"Had Modi ji fielded a scarecrow we would have voted for him, we will vote for the sanyasi too because Modi should be the prime minister," says Tarun Pal, another BJP supporter.
More topical issues like joblessness, demonetisation and GST, which are hyped by the Opposition do touch a raw nerve with people in Unnao, but most BJP supporters are more forgiving in retrospect. Uttam Singh, the son of a farmer in Bicchiya village says he lost his job at a tannery in Lucknow, which was forced to cut staff after the Yogi government strengthened pollution norms under the Nirmal Ganga project and ahead of the Kumbh Mela in Prayagraj. He now helps out at his father's farm for eight out of twelve months and picks up odd jobs or works at mango farms of more prosperous farmers between the two crop seasons.
However, he vouches for Modi's policies, asserting that short term pains will eventually result in something far greater when the prime minister is done implementing his vision.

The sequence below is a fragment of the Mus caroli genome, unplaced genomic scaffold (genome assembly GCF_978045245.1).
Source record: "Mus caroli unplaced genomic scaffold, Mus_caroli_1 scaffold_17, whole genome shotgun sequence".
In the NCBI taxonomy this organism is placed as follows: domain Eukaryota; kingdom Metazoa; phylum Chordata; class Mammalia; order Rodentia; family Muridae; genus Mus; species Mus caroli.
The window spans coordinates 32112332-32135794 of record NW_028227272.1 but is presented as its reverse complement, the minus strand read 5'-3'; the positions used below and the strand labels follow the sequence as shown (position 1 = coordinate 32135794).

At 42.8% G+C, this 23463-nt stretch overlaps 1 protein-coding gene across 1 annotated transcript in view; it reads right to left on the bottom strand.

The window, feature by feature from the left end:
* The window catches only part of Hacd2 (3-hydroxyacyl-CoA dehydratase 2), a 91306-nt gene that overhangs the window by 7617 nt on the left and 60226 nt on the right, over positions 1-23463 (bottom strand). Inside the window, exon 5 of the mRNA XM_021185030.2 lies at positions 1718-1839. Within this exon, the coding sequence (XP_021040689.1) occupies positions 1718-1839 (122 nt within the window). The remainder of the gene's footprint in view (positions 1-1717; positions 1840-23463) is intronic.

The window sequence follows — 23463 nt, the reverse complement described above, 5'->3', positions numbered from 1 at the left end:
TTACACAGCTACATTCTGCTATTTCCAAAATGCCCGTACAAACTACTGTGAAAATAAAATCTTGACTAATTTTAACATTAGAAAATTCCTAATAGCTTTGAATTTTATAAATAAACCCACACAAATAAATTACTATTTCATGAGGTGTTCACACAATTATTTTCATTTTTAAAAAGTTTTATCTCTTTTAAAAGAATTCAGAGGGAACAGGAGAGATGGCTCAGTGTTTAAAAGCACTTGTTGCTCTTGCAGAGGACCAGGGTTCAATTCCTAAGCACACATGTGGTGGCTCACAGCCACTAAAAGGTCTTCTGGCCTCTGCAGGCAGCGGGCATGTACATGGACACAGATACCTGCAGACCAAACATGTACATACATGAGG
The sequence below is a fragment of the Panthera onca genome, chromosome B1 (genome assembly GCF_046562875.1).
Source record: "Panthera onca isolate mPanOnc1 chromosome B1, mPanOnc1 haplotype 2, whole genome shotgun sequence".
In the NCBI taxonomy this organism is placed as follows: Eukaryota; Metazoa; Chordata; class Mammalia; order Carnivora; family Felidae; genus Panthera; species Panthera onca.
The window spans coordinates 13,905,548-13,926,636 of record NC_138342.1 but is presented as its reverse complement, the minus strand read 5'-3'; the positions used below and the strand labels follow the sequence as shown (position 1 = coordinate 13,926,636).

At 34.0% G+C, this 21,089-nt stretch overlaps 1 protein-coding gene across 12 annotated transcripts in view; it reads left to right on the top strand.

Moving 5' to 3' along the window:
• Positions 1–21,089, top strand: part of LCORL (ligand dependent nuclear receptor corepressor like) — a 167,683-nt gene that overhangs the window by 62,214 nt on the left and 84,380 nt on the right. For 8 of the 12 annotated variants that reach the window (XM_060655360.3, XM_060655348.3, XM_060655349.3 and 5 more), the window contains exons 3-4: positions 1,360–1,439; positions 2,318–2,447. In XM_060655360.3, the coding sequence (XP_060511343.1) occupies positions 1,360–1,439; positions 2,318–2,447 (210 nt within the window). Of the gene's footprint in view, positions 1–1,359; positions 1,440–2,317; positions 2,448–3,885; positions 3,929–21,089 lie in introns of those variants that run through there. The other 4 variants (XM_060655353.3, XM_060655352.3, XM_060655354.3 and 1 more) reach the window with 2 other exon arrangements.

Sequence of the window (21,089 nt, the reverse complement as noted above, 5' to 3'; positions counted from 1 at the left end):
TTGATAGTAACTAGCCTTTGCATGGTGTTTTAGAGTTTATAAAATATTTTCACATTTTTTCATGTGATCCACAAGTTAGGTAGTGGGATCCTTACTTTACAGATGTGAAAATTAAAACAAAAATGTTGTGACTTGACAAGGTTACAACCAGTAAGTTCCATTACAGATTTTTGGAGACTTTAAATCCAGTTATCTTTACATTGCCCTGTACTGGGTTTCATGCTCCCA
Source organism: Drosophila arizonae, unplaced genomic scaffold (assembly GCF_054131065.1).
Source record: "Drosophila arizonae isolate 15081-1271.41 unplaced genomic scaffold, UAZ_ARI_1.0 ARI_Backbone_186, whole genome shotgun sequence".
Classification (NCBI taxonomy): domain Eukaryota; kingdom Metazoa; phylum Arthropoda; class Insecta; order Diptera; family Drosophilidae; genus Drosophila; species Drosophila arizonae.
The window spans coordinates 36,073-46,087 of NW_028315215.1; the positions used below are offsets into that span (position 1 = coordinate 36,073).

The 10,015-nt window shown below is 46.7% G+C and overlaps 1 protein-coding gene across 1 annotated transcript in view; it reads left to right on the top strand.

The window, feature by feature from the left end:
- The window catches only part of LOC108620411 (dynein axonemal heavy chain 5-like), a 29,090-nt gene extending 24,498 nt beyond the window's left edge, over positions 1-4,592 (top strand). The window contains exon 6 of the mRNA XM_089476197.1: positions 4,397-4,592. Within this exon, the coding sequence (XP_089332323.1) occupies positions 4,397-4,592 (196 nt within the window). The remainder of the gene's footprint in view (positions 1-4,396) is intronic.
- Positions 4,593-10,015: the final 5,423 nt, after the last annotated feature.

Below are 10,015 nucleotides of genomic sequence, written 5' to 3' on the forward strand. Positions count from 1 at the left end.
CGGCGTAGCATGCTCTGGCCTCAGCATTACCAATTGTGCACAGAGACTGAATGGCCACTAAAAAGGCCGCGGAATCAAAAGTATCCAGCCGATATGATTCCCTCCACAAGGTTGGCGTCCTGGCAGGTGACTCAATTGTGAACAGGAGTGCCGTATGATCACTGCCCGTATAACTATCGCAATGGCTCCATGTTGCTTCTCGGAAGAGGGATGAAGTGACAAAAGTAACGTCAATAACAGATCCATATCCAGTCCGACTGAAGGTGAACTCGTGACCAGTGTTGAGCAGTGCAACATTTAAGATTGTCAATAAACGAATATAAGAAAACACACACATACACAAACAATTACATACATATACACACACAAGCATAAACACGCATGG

Almost all the farmers to whom Firstpost spoke in four villages of Unnao also complain about the destruction caused by stray cattle ever since the BJP came to power in the state in 2017. But most are not ready to blame the party for the menace.
"This anna pratha (the practice of abandoning cattle when past milking age) existed in Akhilesh's time too. But people from Kanpur and Uttar Pradesh would come at night and take them away to slaughterhouses. After the BJP came, that has stopped," says Brahmdutt Sharma.
"We cannot blame everything on the government. When the farmer earns through the animal for a large part of its life, why does it expect the government to feed it when it gets old? We know these strays are from within the village, but what do we say to each other and create tension with our own brethren? This is our own doing," Sharma says.
But Pappu, a traditional Mayawati supporter who dislikes the alliance's candidate gives less credit to the BJP government.
"Rozgar dene aaye the, ulta chheen liye, upar se ye bhi Dalit virodhi hi hain. Aur Congress to aur badi manuvadi party hai. Dekhenge button dabate samay hi mann banayenge kisko vote dena hai jab netao ne koi upay hi nahi chhoda hai (BJP promised to generate jobs but even took away the ones we already held. Plus they are anti-Dalits. Congress is even worse in its upper-caste mentality. I’ll make up my mind in the polling booth because no party has given us a good choice)," he sighs.